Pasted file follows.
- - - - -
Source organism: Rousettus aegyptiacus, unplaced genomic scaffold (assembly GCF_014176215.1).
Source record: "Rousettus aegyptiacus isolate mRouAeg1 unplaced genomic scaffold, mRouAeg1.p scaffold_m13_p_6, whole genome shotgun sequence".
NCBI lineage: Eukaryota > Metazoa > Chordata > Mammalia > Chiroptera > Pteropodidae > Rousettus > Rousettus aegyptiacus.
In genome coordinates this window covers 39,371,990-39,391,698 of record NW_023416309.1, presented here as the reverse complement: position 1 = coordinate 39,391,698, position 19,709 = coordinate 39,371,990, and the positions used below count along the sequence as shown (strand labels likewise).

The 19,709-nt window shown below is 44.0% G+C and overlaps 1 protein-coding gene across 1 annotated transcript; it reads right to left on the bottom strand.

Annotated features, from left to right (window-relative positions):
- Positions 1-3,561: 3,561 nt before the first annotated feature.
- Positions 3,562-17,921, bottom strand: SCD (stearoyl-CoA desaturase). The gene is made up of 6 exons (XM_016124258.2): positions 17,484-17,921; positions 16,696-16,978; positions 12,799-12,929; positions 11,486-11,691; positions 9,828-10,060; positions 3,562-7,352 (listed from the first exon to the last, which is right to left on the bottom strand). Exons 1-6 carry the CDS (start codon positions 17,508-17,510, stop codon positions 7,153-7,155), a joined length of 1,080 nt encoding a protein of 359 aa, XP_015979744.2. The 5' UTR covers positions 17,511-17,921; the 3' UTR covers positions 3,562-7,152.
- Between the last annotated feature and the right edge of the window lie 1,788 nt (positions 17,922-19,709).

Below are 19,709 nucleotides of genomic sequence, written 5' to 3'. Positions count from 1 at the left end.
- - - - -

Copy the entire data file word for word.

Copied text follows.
Source organism: Rousettus aegyptiacus, unplaced genomic scaffold (assembly GCF_014176215.1).
Source record: "Rousettus aegyptiacus isolate mRouAeg1 unplaced genomic scaffold, mRouAeg1.p scaffold_m13_p_6, whole genome shotgun sequence".
NCBI lineage: Eukaryota > Metazoa > Chordata > Mammalia > Chiroptera > Pteropodidae > Rousettus > Rousettus aegyptiacus.
In genome coordinates this window covers 39,371,990-39,391,698 of record NW_023416309.1, presented here as the reverse complement: position 1 = coordinate 39,391,698, position 19,709 = coordinate 39,371,990, and the positions used below count along the sequence as shown (strand labels likewise).

The 19,709-nt window shown below is 44.0% G+C and overlaps 1 protein-coding gene across 1 annotated transcript; it reads right to left on the bottom strand.

Annotated features, from left to right (window-relative positions):
- Positions 1-3,561: 3,561 nt before the first annotated feature.
- Positions 3,562-17,921, bottom strand: SCD (stearoyl-CoA desaturase). The gene is made up of 6 exons (XM_016124258.2): positions 17,484-17,921; positions 16,696-16,978; positions 12,799-12,929; positions 11,486-11,691; positions 9,828-10,060; positions 3,562-7,352 (listed from the first exon to the last, which is right to left on the bottom strand). Exons 1-6 carry the CDS (start codon positions 17,508-17,510, stop codon positions 7,153-7,155), a joined length of 1,080 nt encoding a protein of 359 aa, XP_015979744.2. The 5' UTR covers positions 17,511-17,921; the 3' UTR covers positions 3,562-7,152.
- Between the last annotated feature and the right edge of the window lie 1,788 nt (positions 17,922-19,709).

Below are 19,709 nucleotides of genomic sequence, written 5' to 3'. Positions count from 1 at the left end.